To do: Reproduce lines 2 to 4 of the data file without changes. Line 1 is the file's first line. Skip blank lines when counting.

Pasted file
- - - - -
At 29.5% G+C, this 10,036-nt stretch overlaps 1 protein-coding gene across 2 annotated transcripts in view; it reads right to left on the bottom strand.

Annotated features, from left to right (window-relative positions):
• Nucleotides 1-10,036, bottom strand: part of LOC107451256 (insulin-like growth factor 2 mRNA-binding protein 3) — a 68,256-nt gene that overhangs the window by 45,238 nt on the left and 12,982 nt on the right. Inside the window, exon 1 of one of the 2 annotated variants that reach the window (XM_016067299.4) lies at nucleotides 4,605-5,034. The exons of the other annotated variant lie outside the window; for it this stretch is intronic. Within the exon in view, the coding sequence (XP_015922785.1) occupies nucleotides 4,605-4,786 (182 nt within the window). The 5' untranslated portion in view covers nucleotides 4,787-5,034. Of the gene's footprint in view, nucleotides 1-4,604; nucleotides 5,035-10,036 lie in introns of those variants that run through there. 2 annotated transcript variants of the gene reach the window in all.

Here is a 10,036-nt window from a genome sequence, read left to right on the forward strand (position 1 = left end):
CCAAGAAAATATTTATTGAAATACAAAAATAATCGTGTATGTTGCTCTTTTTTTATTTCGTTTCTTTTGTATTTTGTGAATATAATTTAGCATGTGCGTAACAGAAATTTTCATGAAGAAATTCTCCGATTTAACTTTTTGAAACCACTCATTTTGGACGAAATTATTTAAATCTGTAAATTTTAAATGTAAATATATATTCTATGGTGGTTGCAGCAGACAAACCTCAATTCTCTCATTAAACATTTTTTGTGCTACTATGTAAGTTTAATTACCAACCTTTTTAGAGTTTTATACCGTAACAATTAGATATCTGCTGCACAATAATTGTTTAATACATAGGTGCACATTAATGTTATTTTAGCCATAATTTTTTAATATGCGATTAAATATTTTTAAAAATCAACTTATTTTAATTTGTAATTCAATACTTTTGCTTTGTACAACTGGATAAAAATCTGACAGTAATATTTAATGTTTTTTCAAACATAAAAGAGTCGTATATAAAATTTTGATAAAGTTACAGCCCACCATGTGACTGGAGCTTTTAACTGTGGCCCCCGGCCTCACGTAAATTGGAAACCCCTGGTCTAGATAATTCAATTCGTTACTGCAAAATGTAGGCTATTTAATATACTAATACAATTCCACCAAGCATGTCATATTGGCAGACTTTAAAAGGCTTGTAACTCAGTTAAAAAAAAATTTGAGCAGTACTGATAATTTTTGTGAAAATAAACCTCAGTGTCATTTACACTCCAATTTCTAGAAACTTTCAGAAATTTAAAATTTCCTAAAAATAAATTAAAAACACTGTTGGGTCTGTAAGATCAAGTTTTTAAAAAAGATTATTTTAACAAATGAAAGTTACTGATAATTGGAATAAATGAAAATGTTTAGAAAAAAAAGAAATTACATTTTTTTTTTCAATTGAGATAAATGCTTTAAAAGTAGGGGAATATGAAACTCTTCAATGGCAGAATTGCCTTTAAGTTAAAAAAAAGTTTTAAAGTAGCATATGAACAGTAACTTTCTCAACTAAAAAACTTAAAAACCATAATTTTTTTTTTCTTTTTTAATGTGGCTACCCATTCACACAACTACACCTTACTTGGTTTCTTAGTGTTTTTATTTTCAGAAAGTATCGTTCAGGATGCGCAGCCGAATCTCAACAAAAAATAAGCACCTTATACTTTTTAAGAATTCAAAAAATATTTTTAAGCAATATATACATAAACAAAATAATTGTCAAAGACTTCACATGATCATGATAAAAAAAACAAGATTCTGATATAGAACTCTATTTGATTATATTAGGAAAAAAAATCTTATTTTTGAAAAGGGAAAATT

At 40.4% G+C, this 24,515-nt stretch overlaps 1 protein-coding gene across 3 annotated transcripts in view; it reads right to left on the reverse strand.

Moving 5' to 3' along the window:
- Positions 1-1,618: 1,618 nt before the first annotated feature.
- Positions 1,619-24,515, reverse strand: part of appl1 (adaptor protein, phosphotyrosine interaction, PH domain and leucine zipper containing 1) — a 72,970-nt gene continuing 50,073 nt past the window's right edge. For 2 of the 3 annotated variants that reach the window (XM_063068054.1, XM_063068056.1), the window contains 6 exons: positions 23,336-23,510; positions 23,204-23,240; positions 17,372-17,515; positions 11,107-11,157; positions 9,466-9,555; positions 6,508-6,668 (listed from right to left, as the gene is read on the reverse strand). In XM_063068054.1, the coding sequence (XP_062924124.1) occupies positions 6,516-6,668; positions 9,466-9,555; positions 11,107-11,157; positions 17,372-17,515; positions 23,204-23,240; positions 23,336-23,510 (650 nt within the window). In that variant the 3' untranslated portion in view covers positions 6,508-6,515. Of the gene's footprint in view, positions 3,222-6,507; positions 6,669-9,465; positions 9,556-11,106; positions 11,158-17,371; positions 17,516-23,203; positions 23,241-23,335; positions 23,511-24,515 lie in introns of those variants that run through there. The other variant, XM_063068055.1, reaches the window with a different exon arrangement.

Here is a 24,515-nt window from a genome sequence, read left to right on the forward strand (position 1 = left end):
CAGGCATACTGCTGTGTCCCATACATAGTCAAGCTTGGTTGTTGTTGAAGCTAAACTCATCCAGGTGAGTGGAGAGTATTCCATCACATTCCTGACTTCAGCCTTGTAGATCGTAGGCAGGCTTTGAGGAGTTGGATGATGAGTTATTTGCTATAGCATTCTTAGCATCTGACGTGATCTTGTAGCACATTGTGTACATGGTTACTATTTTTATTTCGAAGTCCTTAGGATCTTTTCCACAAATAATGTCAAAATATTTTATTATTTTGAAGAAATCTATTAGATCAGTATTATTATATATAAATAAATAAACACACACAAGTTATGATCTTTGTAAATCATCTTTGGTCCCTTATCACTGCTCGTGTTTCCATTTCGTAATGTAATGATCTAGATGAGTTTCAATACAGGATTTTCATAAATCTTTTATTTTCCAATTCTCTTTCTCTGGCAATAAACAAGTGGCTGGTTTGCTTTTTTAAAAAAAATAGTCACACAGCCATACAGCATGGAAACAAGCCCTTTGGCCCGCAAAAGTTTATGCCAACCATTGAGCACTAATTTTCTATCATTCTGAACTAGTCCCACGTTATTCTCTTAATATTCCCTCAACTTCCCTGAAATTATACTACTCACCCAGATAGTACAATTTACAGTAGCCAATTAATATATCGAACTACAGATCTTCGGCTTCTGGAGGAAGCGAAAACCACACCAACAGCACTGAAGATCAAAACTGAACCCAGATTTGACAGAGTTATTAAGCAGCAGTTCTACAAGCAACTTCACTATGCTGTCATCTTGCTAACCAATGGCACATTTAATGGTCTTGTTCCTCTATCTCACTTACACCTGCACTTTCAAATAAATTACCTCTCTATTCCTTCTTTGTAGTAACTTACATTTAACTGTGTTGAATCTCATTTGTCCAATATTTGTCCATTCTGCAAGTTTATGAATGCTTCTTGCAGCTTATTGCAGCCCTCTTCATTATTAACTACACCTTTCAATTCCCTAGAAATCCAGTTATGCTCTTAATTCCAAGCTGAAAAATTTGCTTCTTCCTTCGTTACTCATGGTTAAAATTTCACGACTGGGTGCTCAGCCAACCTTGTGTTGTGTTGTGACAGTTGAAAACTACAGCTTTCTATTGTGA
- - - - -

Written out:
Annotated features, from left to right (window-relative positions):
• Nucleotides 1-10,036, bottom strand: part of LOC107451256 (insulin-like growth factor 2 mRNA-binding protein 3) — a 68,256-nt gene that overhangs the window by 45,238 nt on the left and 12,982 nt on the right. Inside the window, exon 1 of one of the 2 annotated variants that reach the window (XM_016067299.4) lies at nucleotides 4,605-5,034. The exons of the other annotated variant lie outside the window; for it this stretch is intronic. Within the exon in view, the coding sequence (XP_015922785.1) occupies nucleotides 4,605-4,786 (182 nt within the window). The 5' untranslated portion in view covers nucleotides 4,787-5,034. Of the gene's footprint in view, nucleotides 1-4,604; nucleotides 5,035-10,036 lie in introns of those variants that run through there. 2 annotated transcript variants of the gene reach the window in all.

Here is a 10,036-nt window from a genome sequence, read left to right on the forward strand (position 1 = left end):